I found out (from the distributors) that australia built ply comes in 2400x1200 sheets, import ply is 2440x1220.

    Whatever size trailer you get, there will always be the occasion where it is not big enough, just lay planks of wood across the top to carry larger sheets. I found of greater annnoyance the space that large trailers occupy. Not an issue if you have a big block of course.

    hint, when moving dual axle trailers by hand, remove the jockey wheel, push down on the A frame so as only the two front wheels are on the ground, can then steer them easily as it becomes a single axle.

  10. #9
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    ok thanks to all for the info has been a help and think i will just go for the 8 x 6 trailer and see what i can get re the wheels arrangment 2 or 4 for the money

  11. #10
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    Yonnee is offline Trailer Bloke & Mild Mannered Moderator
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    Hope you found the trailer you're after David. If you have already, then this is for others to benefit too.

    The problem with trailers is there's no set standard as far as sizing goes. It's up to the manufacturer to determine whether they make an imperial 8 X 5 at 2438.4mm x 1524mm, or a metric 8 X 5 at 2440mm x 1525mm, or even a dodgy 8 X 5 at 2400 x 1500. Then you have the issue with how the tailgate's are setup. If they're attached flush with the front and rear of the cross rails, then the internal dimensions of the trailer will be what your chassis is, but I've seen some setup that the tailgates close so they tuck inside the uprights, and this then reduces your internal length.

    Another thing to consider is the way the sides are attached. Let's say an 8 x 4 chassis is made to exactly 1220mm wide, thinking you had zero clearance for an 8x4 sheet. The side sheet metal is then attached to the uprights, and the chassis, flush with the outside of the chassis so the guards can be fitted flush with both of these. With your sheet metal being at least 1.6mm thick, you internal width is now down to 1216.8mm wide. Too narrow for a timber sheet at 1220mm.

    Also, a 6 foot wide trailer is substantially wider than most towing vehicles, and you have to be quite aware so you don't hit things with it such as gutters and roundabouts. A 5 foot trailer is much better as they're only about four to six inches per side wider.

    So, unless you're making it yourself, or having a custom one built (as I am currently doing for a customer), then take your tape measure trailer shopping.

    Y.
    Too many projects, so little time, even less money!
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  12. #11
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    Also, a 6 foot wide trailer is substantially wider than most towing vehicles, and you have to be quite aware so you don't hit things with it such as gutters and roundabouts. A 5 foot trailer is much better as they're only about four to six inches per side wider.
    Yep gotta go along with that one. If the Falcon ute fits thru a gap (mirror to mirror) then then my 5 foot will too. The cut in on the wheels isnt too bad around corners. Figure unless u wanna cart cars around then a 6 is too wide for most users.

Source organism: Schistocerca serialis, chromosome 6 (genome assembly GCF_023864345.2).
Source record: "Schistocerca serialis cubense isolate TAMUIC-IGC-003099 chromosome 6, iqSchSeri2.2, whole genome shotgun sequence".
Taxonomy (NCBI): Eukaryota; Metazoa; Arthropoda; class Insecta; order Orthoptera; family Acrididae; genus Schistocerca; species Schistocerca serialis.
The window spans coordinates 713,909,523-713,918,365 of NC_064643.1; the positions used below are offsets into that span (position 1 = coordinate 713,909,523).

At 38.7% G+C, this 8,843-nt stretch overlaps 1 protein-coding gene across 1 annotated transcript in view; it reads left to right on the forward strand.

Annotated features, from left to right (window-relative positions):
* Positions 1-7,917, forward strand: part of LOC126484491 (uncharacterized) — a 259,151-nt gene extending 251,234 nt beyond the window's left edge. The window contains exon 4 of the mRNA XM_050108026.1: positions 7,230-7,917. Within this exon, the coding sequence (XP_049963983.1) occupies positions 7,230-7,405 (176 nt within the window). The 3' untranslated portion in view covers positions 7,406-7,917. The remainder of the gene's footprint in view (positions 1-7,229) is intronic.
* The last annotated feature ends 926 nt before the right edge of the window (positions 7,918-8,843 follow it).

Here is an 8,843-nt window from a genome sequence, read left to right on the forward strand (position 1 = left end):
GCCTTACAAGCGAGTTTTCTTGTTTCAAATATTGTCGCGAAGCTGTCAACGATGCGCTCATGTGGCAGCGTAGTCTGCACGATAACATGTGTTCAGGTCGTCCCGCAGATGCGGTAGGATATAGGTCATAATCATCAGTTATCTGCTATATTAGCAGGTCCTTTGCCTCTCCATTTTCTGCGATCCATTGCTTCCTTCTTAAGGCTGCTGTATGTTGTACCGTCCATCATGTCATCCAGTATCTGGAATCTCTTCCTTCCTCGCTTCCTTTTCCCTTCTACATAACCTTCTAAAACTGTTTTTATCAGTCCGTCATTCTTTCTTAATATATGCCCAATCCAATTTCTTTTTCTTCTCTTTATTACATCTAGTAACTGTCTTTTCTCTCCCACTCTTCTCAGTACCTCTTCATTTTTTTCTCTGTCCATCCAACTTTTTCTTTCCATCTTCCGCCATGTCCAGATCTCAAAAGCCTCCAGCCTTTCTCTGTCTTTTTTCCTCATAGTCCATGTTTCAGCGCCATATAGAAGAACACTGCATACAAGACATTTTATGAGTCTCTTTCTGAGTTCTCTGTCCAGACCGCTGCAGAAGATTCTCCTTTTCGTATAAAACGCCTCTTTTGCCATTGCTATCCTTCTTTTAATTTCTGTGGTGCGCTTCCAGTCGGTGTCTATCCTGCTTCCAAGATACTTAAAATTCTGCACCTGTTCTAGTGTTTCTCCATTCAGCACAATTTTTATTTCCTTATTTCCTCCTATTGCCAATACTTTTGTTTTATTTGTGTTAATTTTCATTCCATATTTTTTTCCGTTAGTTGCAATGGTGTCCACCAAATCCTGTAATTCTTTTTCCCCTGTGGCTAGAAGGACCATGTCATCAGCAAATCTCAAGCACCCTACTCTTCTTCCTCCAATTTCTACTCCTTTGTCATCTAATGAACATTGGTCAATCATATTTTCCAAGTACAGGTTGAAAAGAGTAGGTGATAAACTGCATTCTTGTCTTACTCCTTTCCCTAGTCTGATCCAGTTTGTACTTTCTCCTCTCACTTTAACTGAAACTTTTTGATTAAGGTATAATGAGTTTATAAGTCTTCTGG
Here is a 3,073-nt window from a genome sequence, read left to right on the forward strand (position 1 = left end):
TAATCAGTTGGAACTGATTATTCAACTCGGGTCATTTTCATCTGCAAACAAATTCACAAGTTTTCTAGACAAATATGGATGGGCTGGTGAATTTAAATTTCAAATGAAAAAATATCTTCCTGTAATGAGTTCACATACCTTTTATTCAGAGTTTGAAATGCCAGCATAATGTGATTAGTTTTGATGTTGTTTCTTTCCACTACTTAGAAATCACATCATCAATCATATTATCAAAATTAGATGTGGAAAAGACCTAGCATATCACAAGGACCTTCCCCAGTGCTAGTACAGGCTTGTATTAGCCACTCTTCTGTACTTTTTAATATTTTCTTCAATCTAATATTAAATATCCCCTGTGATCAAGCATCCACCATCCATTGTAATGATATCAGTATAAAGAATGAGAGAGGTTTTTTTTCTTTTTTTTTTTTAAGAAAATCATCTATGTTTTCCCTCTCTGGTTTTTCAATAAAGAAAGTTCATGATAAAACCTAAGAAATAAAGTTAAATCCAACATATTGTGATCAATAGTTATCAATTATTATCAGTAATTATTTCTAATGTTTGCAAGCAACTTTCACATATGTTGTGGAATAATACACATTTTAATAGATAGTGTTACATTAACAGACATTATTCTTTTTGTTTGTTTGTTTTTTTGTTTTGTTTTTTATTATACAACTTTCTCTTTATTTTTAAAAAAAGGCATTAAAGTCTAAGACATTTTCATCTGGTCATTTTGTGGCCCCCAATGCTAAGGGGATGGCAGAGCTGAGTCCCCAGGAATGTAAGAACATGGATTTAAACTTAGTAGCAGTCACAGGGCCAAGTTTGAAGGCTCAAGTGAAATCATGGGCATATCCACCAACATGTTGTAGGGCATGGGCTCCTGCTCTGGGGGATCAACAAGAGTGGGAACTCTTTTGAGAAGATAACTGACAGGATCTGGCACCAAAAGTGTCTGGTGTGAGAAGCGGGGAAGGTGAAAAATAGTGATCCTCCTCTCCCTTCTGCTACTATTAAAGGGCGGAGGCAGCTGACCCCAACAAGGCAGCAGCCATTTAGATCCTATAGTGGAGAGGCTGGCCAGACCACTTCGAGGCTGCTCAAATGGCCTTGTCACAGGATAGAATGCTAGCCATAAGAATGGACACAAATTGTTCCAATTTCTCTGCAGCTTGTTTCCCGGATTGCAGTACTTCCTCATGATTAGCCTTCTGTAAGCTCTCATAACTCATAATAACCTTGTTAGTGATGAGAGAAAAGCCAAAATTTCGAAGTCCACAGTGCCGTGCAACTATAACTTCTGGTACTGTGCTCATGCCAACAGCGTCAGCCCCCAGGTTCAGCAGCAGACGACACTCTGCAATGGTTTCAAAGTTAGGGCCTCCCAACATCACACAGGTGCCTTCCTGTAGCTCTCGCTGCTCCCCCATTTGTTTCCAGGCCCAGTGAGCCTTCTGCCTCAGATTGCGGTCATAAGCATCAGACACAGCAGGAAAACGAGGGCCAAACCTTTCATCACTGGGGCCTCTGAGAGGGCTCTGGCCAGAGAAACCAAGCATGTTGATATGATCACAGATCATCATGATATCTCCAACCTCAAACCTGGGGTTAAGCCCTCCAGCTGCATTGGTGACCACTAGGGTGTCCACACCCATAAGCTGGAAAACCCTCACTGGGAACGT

www.lockwoodcanvas.com.au

    I will never be the person who has everything, not when someone keeps inventing so much cool new stuff to buy.

    From an early age my father taught me to wear welding gloves . "Its not to protect your hands son, its to put out the fire when u set yourself alight".

  13. #12
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    Default Tailgate hinge pins

    Monolithic tailgate hinge pins are usually made in identical lengths, so that it takes two people to properly engage. To facilitate one-man use, grind about 1/8" (~3mm) off one of them. Place the longer one in its barrel for support, then swing the other one into position and drive the entire gate home. Your choice as to which one is longer; it works either way.

    Cheers,
    Joe
    Of course truth is stranger than fiction.
    Fiction has to make sense. - Mark Twain

  14. #13
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    Had a custom built 10' x 5'6" (700kg empty) which was an OK width, bit wider than the car but not to much. Currently the garden 6' x 4' is a bit narrow and short, but its always a toss up between what you use it for. For heavier loads the tandem is hard to beat, more stable and less likely to come to grief, however with any trailer once they start to sway you still need an ounce of luck no matter how skilled you think you might be.

  15. #14
    Yonnee's Avatar
    Yonnee is offline Trailer Bloke & Mild Mannered Moderator
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    Quote Originally Posted by johnc View Post
    Had a custom built 10' x 5'6" (700kg empty) which was an OK width, bit wider than the car but not to much.
    That's a perfect size for making a trailer with minimal waste as you can fold one 8x5 sheet into a 5' floor, two 1' sides, two 2" tops and two 1" returns. Two of these with a weld across the centre, and you have your box tub, with no cuts!
    Quote Originally Posted by johnc
    ...however with any trailer once they start to sway you still need an ounce of luck no matter how skilled you think you might be.
    That's where Electric brakes come into their own. A light application of the over-ride mechanism on your controller, and you'll pull the trailer back into line.

    However, if a trailer is built correctly, and loaded correctly, it won't sway, period! But we all make mistakes (been there... learnt alot that day let's just say; hire car trailer, car on backwards, borrowed tow vehicle, down hill, red light intersection... not fun).
    Too many projects, so little time, even less money!